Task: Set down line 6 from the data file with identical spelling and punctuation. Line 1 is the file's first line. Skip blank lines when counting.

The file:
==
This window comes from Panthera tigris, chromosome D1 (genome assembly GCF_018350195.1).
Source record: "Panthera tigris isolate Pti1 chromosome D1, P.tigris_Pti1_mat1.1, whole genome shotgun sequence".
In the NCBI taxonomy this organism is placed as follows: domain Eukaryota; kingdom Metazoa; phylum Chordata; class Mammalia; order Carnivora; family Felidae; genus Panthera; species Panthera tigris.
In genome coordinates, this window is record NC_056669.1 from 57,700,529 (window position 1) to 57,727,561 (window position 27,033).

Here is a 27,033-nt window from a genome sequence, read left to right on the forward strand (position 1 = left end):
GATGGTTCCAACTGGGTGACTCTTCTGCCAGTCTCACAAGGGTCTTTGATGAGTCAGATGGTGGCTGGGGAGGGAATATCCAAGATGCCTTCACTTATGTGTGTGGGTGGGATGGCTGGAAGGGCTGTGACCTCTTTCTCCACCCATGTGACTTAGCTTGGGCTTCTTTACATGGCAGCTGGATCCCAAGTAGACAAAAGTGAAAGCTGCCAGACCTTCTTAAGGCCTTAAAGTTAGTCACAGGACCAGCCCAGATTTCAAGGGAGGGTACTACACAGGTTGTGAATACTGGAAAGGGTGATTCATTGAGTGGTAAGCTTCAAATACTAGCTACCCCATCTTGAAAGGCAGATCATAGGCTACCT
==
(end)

GATGGTTCCAACTGGGTGACTCTTCTGCCAGTCTCACAAGGGTCTTTGATGAGTCAGATGGTGGCTGGGGAGGGAATATCCAAGATGCCTTCACTTATGTGTGTGGGTGGGATGGCTGGAAGGGCTGTGACCTCTTTCTCCACCCATGTGACTTAGCTTGGGCTTCTTTACATGGCAGCTGGATCCCAAGTAGACAAAAGTGAAAGCTGCCAGACCTTCTTAAGGCCTTAAAGTTAGTCACAGGACCAGCCCAGATTTCAAGGGAGGGTACTACACAGGTTGTGAATACTGGAAAGGGTGATTCATTGAGTGGTAAGCTTCAAATACTAGCTACCCCATCTTGAAAGGCAGATCATAGGCTACCT